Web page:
Then there’s the downside. The market has become so oversaturated with music with no quality monitoring that the listening public aren’t very interested anymore and largely stick to the ‘hyped’ commercial artists once more. CD sales are at an all time low and download revenues are so small that they don’t add up to the costs needed for bands and artists to pay for good quality recordings, let alone any marketing budgets in order to get noticed. Consequently the major record companies are still pulling the strings, being the only ones who have the inflated budget required for the blanket marketing and advertising needed for anyone to hear an artist’s music in the first place. It has also put additional pressure on bands who now have to act as manager, accountant, PR company and administrators as there is no longer the revenue to pay for the help that one used to
INTERVIEW be able to expect. Artists often just want to be creative and it’s sad to think how much talent is inevitably being overlooked. Doris Brendel as a band entity... what can audiences expect from a live show? The original line up is very different from the ‘bread & butter’ show band which keeps us fed and watered. Last year we played a few festivals with a full band line-up, but this year we decided to do something very different and to rework much of the repertoire acoustically. Many of the songs lend themselves remarkably well to this treatment as they are very lyric orientated such as ‘Ebay’, the ‘Fat’ song, ‘Get A Life’ and more. I also enjoy having my vocals so exposed rather than battling against the band (though that’s fun too). Line-up has varied depending on who is available (the problem with working with pro musos) with a minimum of a 3-piece (myself - vocals, guitar, piano, flageolet, mandolin; Lee on guitar & vocals; and a double-bass player) which is sometimes joined by drums - the forthcoming show at the Joiners, Southampton 9th Nov will be with that line up. But we’ve also been joined with Cello and violin… and bottles (which I have to learn now!). I’ve also been known to play violin & saxophone live, though not this year.
Rocket Music Library went live at the end of last year and has been growing ever since. Such independent music libraries have been growing in popularity over the last few years, have become more competitive and take away much of the complications for clients to buy music for online, promos and videos, TV and film. I found that there are a few very good libraries and many bad-mediocre ones. Ours is not royalty free as I think that cheats musicians should a programme be very successful but makes very little difference if it isn’t. The main aim for the library is for ease of use and quality for the user and maximum revenue for the composer. We have a very generous scheme whereby the artists retain 80% of royalties and 75% of license sales making it one of the best on the market. Artists also have an opt-out scheme and are therefore not tied into lengthy contacts. We currently have around 4000 tracks on the site, both instrumental and vocal, and covering all music and film genres. The site is: www.skyrocketrecords. co.uk So please support musicians and visit the site!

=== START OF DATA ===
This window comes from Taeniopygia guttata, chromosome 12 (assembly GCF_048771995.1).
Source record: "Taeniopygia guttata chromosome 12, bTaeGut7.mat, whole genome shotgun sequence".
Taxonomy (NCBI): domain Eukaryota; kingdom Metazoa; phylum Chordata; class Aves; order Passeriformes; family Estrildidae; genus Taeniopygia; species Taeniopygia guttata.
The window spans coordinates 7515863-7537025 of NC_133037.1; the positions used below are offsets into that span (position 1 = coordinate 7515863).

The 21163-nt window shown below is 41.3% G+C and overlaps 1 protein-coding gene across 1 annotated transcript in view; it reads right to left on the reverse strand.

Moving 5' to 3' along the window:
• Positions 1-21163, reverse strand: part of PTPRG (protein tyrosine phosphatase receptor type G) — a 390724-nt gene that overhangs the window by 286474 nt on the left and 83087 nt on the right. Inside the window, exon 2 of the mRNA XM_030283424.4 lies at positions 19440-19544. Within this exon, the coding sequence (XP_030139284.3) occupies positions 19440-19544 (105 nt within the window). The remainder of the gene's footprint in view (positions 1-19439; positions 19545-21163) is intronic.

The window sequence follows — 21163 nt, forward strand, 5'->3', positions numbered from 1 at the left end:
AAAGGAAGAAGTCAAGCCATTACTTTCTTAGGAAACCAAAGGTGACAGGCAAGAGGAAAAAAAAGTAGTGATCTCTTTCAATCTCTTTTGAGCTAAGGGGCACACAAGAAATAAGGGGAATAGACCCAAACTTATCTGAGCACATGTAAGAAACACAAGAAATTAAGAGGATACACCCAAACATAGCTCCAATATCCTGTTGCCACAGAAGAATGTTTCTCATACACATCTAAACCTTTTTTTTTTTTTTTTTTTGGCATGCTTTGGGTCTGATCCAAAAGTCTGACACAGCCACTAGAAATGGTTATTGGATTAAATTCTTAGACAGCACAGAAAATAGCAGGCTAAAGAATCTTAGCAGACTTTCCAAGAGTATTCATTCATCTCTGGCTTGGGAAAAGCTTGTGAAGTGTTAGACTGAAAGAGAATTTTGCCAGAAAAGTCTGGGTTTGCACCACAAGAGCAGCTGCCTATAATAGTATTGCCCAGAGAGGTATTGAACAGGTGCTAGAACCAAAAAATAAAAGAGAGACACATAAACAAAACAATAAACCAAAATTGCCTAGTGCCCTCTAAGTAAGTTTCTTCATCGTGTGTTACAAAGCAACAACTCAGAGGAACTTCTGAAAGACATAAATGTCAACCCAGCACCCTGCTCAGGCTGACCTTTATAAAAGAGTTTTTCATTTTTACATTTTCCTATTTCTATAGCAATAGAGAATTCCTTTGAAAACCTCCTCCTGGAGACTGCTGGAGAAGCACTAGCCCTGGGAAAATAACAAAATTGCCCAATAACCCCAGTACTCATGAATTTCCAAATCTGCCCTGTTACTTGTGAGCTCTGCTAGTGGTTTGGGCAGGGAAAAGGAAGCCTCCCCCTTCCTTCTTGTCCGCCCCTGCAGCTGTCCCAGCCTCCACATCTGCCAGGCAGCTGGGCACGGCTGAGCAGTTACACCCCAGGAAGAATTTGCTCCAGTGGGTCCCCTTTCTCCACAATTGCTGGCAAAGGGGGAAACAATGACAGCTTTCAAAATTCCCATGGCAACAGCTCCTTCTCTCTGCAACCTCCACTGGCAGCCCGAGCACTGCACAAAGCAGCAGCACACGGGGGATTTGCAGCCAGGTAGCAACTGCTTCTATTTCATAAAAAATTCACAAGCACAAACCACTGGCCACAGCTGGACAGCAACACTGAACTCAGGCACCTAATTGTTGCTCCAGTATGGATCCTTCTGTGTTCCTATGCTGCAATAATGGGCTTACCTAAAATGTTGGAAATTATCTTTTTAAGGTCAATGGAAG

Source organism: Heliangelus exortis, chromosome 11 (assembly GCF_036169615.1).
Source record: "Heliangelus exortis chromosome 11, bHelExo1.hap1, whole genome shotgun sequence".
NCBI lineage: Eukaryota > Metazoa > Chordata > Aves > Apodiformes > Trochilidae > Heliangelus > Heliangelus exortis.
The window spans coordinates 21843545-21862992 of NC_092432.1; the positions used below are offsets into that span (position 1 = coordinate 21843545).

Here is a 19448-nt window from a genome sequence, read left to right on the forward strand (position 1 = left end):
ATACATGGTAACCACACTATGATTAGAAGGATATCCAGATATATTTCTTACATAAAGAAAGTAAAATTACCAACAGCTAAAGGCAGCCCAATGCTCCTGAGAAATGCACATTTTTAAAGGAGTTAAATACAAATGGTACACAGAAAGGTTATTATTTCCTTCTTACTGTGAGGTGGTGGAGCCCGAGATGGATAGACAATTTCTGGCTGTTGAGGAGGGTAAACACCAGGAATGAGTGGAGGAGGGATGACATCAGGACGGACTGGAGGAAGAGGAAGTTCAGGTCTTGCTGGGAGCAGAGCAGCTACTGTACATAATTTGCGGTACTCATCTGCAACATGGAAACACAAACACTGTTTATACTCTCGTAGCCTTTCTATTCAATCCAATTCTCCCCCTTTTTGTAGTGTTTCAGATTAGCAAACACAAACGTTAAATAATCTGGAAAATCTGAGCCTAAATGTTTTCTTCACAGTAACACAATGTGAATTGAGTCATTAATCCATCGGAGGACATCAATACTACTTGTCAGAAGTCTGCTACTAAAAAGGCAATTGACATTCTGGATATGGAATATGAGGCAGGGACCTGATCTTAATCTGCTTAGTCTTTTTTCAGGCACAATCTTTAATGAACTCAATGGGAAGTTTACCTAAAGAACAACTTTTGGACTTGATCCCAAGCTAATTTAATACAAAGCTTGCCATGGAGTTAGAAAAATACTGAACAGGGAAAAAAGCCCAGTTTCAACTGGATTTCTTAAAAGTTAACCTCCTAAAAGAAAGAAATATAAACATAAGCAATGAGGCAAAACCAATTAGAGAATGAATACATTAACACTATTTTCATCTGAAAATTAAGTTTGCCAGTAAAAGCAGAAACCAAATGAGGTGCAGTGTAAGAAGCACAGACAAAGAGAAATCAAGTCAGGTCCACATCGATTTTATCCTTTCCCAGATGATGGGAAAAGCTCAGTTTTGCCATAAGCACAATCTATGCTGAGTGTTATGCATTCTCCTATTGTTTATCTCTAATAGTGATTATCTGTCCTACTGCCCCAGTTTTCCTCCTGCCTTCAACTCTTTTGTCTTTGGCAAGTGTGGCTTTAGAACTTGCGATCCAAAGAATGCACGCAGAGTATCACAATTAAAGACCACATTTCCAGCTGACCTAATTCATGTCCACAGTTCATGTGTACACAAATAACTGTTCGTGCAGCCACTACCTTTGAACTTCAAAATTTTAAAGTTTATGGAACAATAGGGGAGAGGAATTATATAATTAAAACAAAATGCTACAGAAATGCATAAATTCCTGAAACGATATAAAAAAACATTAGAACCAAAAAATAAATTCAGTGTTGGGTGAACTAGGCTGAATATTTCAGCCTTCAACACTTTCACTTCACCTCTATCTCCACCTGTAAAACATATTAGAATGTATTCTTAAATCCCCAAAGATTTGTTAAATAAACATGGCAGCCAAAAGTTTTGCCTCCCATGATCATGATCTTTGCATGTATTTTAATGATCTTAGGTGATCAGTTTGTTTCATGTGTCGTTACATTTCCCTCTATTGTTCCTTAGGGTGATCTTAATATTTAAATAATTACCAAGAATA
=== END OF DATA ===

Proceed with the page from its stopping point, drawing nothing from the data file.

You mentioned to me about a music library project you have which is a fantastic idea... care to tell us more about it? I’d love to! Unsurprisingly I know many musicians and writers and we have all found ourselves in the same predicament - ie having a hard time surviving, partly because of the growing download culture but also due to the recession. One of the areas where there is still some money to be made is in synchronisation, so I decided, in a moment of madness, to set up an online music library for multi-media in order to give writers an additional outlet for their tracks. After many months of research, finding suitable music and programming, the Sky-
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Doris Brendel 7